James Blunt may be a world-class entertainer but his crowd at Spark Arena last night were anything but. Madeleine Chapman reviews one of her favourite artists.
The worst part of the James Blunt concert was the crowd. The best part was everything else.
James Blunt, the man everyone loves to hate because of a song he sang 13 years ago, has released five albums since 2005 and by all accounts should’ve had a rabid crowd at Spark Arena. Instead he got the equivalent of a school assembly while the music teacher desperately tries to teach everyone a new song. The woman in front of us took a bunch of photos as soon as Blunt walked onstage and posted them to social media with the caption “I’ve waited 10 years to see James Blunt again!” I could read it because her phone was on full brightness. But then she proceeded to record, take photos, and post to social media throughout every single song that I started to wonder how much she was actually seeing or hearing.
It was so…quiet. After his first song, Blunt made a comment about the “problem area” of the crowd who’d refused to stand up. “You probably thought you’d come in, sit down, and hear me play a bunch of sad songs,” he said, articulating not what I had expected, but what I had wanted. I love James Blunt, and after experiencing the crowd last night, I might be the only New Zealander who’s actually listened to all of his albums. But I prefer his sad songs. Here’s his five albums ranked from saddest to happiest ie best to worst.
All The Lost Souls (2007) – 5 out of 5 tears
Back To Bedlam (2005) – 4 ½ out of 5 tears
Moon Landing (2013) – 4 out of 5 tears
Some Kind Of Trouble (2010) – 3 out of 5 tears
The Afterlove (2017) – 2 out of 5 tears
All The Lost Souls is one of my all-time favourite albums. It came out when I was 13 and had just been taught how to iron shirts. I listened to that album all the way through every Saturday of 2007 while ironing my siblings’ and dad’s shirts and trying not to gag at the BO entrenched in some of them.
I interviewed Blunt last year before the release of The Afterlove but thanks to an invisible marketing campaign, I had no idea he was performing here until a week ago. With two tickets firmly in hand, I realised no one I know likes James Blunt, which has made me seriously reconsider the people I choose to spend time with. Do I go alone or do I offer my extra ticket on social media and open myself up to be endlessly roasted? I couldn’t decide so I put it to a vote on twitter. When I checked back in half an hour later there were 42 votes and one like. The one like? THE REAL HUMAN NOT A BOT OR FAN ACCOUNT JAMES BLUNT. James Blunt had voted on my James Blunt poll but I guess I’ll never know if he wanted me to go to the concert by myself or be owned endlessly.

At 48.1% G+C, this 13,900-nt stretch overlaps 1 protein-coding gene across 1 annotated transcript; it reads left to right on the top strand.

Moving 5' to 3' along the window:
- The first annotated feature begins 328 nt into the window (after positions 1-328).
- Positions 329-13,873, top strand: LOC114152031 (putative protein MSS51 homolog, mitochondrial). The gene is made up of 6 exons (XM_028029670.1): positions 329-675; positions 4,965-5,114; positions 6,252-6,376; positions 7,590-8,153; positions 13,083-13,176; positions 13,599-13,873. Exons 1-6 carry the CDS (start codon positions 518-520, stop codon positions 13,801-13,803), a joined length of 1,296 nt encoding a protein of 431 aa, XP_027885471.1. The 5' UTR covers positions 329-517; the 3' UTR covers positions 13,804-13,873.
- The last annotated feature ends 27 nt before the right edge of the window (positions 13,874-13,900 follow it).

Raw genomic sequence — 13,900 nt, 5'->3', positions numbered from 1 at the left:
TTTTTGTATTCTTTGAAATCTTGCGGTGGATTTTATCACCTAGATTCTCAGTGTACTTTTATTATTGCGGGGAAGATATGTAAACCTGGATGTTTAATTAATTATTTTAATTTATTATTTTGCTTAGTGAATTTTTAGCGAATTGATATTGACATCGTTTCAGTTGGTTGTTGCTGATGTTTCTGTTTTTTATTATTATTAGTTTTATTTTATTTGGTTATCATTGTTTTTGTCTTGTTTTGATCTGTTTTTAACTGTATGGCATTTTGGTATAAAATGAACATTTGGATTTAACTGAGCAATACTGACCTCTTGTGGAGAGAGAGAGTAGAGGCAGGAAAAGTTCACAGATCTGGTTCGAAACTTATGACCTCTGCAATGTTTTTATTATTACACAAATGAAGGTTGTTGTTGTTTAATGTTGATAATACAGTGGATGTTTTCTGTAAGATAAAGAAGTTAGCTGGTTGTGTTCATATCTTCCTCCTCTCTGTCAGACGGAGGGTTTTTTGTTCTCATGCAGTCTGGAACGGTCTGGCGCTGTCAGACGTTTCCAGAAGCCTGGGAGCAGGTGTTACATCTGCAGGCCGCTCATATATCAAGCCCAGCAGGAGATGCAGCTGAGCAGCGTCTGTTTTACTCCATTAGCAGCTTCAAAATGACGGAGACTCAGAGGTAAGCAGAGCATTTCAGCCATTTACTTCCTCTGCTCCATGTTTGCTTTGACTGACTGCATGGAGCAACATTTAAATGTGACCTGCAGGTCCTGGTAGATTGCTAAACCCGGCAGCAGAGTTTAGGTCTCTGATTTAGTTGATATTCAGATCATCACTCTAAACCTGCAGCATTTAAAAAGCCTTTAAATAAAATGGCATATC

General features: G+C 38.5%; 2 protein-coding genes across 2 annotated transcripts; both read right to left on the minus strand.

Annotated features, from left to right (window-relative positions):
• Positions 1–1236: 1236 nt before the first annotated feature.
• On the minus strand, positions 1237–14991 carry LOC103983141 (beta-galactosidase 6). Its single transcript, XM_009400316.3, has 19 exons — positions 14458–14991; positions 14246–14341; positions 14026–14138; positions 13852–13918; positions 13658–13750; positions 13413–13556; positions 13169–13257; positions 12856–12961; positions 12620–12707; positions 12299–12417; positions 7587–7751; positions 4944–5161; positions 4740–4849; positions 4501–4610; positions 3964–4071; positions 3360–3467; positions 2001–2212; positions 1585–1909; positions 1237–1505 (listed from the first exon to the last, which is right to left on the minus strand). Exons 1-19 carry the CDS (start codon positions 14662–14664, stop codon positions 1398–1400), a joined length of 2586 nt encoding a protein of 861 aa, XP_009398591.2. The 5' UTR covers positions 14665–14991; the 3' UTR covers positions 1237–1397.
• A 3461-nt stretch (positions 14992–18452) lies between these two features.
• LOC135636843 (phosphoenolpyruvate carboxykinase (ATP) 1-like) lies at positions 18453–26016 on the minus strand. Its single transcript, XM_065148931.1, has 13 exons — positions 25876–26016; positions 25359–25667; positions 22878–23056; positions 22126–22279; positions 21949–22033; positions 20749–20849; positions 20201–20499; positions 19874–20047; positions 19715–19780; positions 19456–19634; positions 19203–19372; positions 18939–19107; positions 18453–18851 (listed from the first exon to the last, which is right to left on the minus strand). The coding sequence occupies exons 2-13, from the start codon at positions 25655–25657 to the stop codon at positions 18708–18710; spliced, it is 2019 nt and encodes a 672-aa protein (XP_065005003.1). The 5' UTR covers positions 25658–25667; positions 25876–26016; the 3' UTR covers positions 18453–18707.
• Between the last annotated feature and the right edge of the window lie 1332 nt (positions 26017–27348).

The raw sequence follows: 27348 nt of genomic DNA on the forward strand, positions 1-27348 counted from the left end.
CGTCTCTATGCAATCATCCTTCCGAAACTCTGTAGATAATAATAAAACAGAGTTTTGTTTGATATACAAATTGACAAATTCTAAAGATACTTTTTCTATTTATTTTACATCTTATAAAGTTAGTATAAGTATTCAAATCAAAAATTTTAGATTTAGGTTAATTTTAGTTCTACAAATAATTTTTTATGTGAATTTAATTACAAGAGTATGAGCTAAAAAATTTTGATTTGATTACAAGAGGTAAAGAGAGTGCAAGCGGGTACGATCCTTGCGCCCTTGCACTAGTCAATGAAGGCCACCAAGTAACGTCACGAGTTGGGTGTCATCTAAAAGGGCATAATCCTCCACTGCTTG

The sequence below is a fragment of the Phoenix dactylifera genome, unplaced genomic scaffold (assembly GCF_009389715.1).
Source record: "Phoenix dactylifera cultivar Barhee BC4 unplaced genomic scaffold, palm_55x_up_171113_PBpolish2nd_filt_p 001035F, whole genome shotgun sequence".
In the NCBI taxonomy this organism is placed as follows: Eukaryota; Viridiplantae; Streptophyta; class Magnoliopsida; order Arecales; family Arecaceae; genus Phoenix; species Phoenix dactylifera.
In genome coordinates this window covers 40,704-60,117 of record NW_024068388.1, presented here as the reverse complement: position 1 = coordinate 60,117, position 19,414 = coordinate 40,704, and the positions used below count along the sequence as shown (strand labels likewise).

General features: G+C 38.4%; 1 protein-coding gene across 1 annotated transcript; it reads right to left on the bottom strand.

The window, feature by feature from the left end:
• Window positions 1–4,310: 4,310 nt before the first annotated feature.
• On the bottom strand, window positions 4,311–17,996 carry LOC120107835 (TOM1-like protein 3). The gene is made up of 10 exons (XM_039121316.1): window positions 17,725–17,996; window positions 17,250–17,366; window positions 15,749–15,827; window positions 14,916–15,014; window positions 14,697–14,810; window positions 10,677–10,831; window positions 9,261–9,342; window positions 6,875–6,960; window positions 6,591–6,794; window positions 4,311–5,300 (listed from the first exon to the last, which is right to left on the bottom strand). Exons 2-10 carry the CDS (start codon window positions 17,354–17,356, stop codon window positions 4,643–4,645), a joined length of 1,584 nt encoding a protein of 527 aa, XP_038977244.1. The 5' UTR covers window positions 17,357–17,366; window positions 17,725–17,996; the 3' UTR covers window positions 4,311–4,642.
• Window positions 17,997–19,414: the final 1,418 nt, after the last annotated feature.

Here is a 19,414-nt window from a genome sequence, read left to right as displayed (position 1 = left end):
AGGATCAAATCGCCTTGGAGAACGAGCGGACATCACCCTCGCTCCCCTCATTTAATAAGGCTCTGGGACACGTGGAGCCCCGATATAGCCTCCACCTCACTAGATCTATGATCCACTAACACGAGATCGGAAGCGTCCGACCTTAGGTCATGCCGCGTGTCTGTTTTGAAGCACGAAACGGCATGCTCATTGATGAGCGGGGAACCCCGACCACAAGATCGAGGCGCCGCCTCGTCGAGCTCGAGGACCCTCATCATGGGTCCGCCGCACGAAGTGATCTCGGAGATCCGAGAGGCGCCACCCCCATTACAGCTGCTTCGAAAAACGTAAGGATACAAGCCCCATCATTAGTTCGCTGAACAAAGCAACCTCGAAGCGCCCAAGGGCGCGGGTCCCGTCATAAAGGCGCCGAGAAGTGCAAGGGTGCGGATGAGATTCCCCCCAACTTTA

In the end I went with my friend Jeremy, who loved Back To Bedlam but hadn’t listened to any of the subsequent albums all the way through. Perfect. When we arrived we saw that Spark Arena had been made particularly small and the concert – all seated – would be an intimate affair. So intimate, it turns out, that the crowd felt they could sing above a whisper the entire time.
Even when Blunt sat down at the piano to play ‘Goodbye My Lover’, a song that everyone knows whether they want to or not, the crowd sing along produced abysmal results. We were sitting near the back so maybe couldn’t hear the best of it but my god was I embarrassed. I guess that’s what happens when everyone in the audience is sober and therefore not willing to scream out lyrics to everything.
Blunt handled it well, though. His banter between songs was the best of any musician I’ve seen. He’s undeniably funny and eerily self-deprecating when it comes to his music. “This is one of those miserable songs from my latest album that you’ve never heard,” he said at one point to some awkward laughs from the crowd. James Blunt is nothing if not honest.
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Despite my wish to sit down and wallow in the sadness of James Blunt depression, he had other ideas. With a four-man band backing him up, Blunt added a sense of rock to his otherwise easy listening songs that worked, simply because he seemed to enjoy it so much. I loved it because I love 95% of his music, but I wondered what a more casual fan thought, so I asked Jeremy for comment. As a man who lives his life strictly off the record, Jeremy was hesitant but eventually offered “he sounded very similar to his albums which is a good thing” before adding “I’m always willing to go on the record regarding how underfunded the Department of Conservation is.” I tend to agree with Jeremy. James Blunt is about as under appreciated as the DOC is underfunded.
James Blunt has been unfairly maligned his whole career. For a funny, likeable, entertainer, he gets a lot of crap. But seeing him perform his favourite – and coincidentally my favourite – song ‘Same Mistake’ last night, I could imagine a packed stadium with their phone lights on, losing it to that ballad. And while the crowd last night didn’t boo him, he certainly deserved better.
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